Born Sarah Breedlove on December 23, 1867 on a Delta, Louisiana plantation, Madam C. J. Walker and her older sister Louvenia, survived by working in the cotton fields of Delta and nearby Vicksburg, Mississippi
- Twentieth century’s most successful, self-made women entrepreneur
- Philanthropist and Activist
- Daughter of former slaves
- Orphaned at age seven
- Transformed herself from an uneducated farm laborer and laundress into a successful business woman
- At 14, she married Moses McWilliams to escape abuse from her cruel brother-in-law, Jesse Powell
Madam C.J. Walker Annual Event
The National Coalition of 100 Black Women, Inc Las Vegas Chapter celebrates Madam C. J. Walker because of her amazing accomplishments during a time when it was extremely difficult to be a successful business woman not to mention an African American.
The Beginnings of the Madam C. J. Luncheon
The concept for the National Coalition of 100 Black Women (NCBW), Las Vegas Chapter’s highly successful annual fundraiser, The Madam C. J. Walker Women in Business Awards Luncheon, was born out of a conversation, in 2004 between the Chapter’s Founding/Charter President, Dr. Sandra F. Mack and Founding/Charter Member Rose Crowder. President Mack was seeking a venue to introduce new members, honor women in business, as well as introduce the Chapter to the Las Vegas community. Both women attended similar events in other NCBW chapters. However, after attending the Madam C. J. Walker Luncheon - NCBW Oakland - East Bay Chapter, Rose suggested that we bring the luncheon to Las Vegas.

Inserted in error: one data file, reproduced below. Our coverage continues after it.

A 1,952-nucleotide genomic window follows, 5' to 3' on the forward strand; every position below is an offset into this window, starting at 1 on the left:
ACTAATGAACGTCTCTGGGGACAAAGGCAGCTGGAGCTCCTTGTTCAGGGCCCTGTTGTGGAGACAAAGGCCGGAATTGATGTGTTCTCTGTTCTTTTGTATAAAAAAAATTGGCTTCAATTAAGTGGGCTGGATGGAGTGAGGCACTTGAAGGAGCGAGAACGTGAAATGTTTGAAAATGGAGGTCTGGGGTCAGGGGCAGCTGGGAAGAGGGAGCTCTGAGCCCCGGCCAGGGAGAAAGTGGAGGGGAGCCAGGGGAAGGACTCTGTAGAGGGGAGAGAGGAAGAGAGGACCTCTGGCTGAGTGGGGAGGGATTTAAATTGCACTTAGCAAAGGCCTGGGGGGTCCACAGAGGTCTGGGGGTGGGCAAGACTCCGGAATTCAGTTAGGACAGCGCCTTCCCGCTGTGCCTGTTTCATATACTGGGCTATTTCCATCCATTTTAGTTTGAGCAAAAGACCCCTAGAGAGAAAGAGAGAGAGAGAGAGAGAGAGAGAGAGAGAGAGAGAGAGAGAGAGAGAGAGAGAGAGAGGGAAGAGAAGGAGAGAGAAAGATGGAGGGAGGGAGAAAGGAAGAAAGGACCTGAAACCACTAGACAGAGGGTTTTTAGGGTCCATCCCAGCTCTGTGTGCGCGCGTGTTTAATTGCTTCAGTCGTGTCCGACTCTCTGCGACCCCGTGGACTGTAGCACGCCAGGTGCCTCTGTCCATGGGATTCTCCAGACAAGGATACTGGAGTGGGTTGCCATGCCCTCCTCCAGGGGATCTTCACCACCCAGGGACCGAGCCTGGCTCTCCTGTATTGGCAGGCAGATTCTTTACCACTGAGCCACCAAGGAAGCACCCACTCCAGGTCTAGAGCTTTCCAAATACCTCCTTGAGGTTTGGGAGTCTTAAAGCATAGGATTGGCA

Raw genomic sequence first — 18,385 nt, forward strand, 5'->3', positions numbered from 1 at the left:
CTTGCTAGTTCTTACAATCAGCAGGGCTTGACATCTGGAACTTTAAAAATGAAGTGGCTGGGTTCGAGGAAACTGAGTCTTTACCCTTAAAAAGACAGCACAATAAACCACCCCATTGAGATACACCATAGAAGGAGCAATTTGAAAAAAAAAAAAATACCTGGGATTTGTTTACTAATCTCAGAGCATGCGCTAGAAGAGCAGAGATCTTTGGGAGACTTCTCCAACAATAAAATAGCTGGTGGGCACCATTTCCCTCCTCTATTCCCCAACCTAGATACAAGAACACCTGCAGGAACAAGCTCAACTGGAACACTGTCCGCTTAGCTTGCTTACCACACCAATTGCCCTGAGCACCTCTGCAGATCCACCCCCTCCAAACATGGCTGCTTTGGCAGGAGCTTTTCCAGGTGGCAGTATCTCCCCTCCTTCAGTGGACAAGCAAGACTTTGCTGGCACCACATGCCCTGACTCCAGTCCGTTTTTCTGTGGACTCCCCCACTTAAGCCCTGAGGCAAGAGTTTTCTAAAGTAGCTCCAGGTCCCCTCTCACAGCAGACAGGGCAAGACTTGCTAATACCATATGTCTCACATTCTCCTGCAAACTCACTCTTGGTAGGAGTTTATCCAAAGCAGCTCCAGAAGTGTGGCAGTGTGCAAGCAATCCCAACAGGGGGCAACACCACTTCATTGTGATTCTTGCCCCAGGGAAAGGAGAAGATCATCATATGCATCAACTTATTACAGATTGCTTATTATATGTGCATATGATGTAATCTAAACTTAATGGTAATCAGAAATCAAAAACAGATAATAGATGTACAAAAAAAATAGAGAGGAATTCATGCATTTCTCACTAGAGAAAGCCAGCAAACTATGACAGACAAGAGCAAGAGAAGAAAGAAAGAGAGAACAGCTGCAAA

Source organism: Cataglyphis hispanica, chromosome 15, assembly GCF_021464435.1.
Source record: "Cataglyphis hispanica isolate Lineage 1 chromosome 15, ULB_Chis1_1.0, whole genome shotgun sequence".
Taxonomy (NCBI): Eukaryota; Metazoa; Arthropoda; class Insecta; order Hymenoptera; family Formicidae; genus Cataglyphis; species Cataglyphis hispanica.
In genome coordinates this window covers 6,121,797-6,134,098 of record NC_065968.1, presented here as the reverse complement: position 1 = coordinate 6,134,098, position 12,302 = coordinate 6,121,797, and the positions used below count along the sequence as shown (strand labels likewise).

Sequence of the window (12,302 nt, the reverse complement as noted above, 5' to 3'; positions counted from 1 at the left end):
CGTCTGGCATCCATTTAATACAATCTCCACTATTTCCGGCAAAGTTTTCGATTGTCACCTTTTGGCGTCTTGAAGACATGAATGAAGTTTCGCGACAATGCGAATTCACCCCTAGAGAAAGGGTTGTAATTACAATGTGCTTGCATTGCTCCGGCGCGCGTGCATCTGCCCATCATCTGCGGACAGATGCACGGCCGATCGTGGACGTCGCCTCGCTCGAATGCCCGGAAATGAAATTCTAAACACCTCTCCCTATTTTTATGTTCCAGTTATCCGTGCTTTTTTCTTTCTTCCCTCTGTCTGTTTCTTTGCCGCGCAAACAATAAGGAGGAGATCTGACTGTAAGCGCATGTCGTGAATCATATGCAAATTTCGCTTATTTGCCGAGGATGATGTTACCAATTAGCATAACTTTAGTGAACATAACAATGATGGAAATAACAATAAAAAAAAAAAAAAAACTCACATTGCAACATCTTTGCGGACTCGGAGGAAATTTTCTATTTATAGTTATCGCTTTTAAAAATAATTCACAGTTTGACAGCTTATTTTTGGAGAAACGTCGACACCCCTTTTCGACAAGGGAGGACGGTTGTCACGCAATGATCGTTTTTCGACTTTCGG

In May 2005 at the Texas Station and Casino, the National Coalition of 100 Black Women, Las Vegas Chapter, a new organization in the Las Vegas community, launched its signature event, The Madam CJ Walker Women in Business Awards Luncheon and Membership Induction Ceremony. A’Lelia Bundles, the great-great granddaughter of Madam Walker was our 1st guest speaker. Our focus, advocating for women issues, increasing memberships and honoring business women of color, Black women in particular, who own their own businesses. In order to do so, the Chapter collaborated with women from different ethnic groups, chambers of commerce and female organizations throughout the Las Vegas Valley.